I have long considered myself a bit of a philosopher; in fact, for most if not all of Da Blog’s existence, philosophy was my main plan for my future, despite misgivings, hopes for Da Blog itself, and dabbling in other areas. However, I am not a philosophy major in college, because I find what is currently called “philosophy” to be too esoteric and ivory-tower, and overly focused on irrelevant and purely hypothetical questions.
Philosophy is not merely concerned with such esoteric speculations. I consider philosophy to be of the greatest importance for unpacking the critical questions of human nature. Philosophy has long been concerned with building a framework with which to understand human behavior. The conclusions reached have not always been entirely accurate – in particular often denigrating or denying the social aspect of human life – but it has been a common and constant theme in philosophy since at least the days of Plato’s Republic.
That philosophy has largely abandoned this ground, and made itself irrelevant and laughable to the extent that it has stayed, is quite unfortunate, because in my view, there is no question more important. For all that has been said about the wonder of the universe, the promise of technology, the hunt for the Higgs boson, and all the other myriad triumphs of the physical sciences, it is the simple question of human nature that has had and will have the biggest impact on the course of history, because it is, ultimately, humanity that sets that course.
Why are politicians so corrupt? Why are corporations so ruthlessly greedy? How come we can’t feed everyone? How come we aren’t doing anything about global warming? Why do wars happen? Where does religion come from? Where does evil come from? And most importantly, how can we fix all of the above?* The answers to these questions, and many more besides, are rooted in an understanding of how humans actually work and behave, and why. They are the most important questions for our modern world, not questions of the physical sciences or metaphysics.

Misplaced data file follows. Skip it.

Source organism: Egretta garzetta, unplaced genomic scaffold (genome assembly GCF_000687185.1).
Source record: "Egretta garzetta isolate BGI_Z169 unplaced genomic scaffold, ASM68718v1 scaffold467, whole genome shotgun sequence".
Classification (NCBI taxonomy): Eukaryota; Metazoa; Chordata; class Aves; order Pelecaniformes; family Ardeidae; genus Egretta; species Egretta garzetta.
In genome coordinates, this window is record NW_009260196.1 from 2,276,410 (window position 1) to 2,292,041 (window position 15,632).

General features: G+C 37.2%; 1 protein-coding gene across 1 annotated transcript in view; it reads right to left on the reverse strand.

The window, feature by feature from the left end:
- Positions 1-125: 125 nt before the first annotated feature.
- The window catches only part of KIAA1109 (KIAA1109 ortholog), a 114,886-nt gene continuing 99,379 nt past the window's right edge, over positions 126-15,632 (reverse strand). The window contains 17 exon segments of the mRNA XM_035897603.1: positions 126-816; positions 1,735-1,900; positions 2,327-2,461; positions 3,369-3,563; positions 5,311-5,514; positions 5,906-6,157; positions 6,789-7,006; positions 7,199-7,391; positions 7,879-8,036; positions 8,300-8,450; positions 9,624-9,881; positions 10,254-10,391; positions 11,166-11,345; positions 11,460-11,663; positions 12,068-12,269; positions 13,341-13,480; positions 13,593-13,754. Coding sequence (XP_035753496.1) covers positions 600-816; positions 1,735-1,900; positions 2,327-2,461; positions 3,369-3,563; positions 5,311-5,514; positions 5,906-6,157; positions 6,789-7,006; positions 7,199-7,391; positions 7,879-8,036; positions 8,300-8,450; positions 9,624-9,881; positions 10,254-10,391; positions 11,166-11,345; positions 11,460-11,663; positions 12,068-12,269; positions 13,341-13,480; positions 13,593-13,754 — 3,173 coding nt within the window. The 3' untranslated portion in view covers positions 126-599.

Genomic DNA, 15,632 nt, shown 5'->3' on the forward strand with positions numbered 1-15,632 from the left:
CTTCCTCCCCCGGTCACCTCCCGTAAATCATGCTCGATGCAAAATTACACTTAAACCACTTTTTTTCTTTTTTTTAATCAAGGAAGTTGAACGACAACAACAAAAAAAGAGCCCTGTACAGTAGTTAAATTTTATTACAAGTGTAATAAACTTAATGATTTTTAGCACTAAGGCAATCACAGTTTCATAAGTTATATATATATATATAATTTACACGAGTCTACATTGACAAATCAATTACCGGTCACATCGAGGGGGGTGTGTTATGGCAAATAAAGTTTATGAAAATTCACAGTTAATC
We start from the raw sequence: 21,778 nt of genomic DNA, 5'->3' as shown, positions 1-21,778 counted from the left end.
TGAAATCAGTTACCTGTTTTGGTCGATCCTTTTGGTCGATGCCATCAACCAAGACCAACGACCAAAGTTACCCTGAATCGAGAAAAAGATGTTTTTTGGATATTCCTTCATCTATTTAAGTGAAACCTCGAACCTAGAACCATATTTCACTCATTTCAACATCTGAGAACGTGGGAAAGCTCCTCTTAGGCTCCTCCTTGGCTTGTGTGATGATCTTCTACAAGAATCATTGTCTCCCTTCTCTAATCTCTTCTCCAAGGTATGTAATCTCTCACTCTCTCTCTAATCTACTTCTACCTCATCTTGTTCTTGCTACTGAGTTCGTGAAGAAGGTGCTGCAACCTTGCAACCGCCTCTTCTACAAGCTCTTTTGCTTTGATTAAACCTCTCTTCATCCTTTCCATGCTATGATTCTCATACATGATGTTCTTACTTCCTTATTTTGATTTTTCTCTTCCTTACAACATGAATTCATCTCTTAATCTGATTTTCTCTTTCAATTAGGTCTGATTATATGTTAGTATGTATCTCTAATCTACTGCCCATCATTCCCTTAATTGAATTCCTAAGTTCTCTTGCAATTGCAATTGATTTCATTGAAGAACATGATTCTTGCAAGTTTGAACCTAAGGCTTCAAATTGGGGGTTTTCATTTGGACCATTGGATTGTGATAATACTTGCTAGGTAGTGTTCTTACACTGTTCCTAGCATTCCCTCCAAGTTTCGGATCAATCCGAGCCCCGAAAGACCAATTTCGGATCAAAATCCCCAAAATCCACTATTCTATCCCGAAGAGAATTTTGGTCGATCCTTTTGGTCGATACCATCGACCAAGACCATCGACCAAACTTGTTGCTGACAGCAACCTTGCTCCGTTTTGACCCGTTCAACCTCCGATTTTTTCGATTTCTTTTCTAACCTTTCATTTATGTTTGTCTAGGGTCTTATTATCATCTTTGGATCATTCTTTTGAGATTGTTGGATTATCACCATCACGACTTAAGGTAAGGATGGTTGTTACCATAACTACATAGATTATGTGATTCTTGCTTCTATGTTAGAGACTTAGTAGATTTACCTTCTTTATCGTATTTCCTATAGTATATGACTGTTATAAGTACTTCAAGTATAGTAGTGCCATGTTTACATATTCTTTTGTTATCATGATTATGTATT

(*Obviously, this question assumes that religion is something to be fixed, which you may disagree with.)
I’m currently taking a sociology class that has an assignment to write blog posts connecting current events to the numerous social theories developed over the years about the modern world. It’s a project that quite frankly, I should have started early last month, but I haven’t yet shaken my procrastination issues; I’ll be releasing two posts a week to compensate. (After my numerous attempts to compensate for the lack of an Internet connection at home were a minor theme of Da Blog for the first four years of its existence, someone from Comcast convinced my mom to finally get an Internet connection at the worst possible time, when my inability to complete even my modest class schedule is putting a severe damper on my finances.) However, I may not stop when I’ve completed the obligations of the assignment; I may continue the project indefinitely into the future, as a regular feature on Da Blog. In fact, this project may well be the start of something that becomes the most important part of MorganWick.com in the future.
As a storage place for the new project as well as a way to organize all the posts related to it in one place, I’ll be introducing a new category to Da Blog, “Understanding the News”. The category will start out a subcategory to “My Comments on the News”, but I may move it to the “Philosophy” category if I feel the need to (the fact that this very post isn’t a good fit to “My Comments on the News” may be a sign I may need to move it). It’s not the best of names, but I hope it gets across the notion that this project is about finding a better understanding of why the world is the way it is, and the forces behind everything that happens in the world that might not be obvious.
2 thoughts on “Understanding the News: Introduction”
How has philosophy made itself irrelevant to the world of today? I don’t understand you here – neither do I have any idea of the current state of philosophy in relation to the current world, but I want to understand your point of view regarding its given lack of importance today. (Maybe you’ve changed your mind since then, all the same, it’s been four years.) I’m not misconstruing you as saying it’s inapplicable today, I’m referring to the institution of philosophy.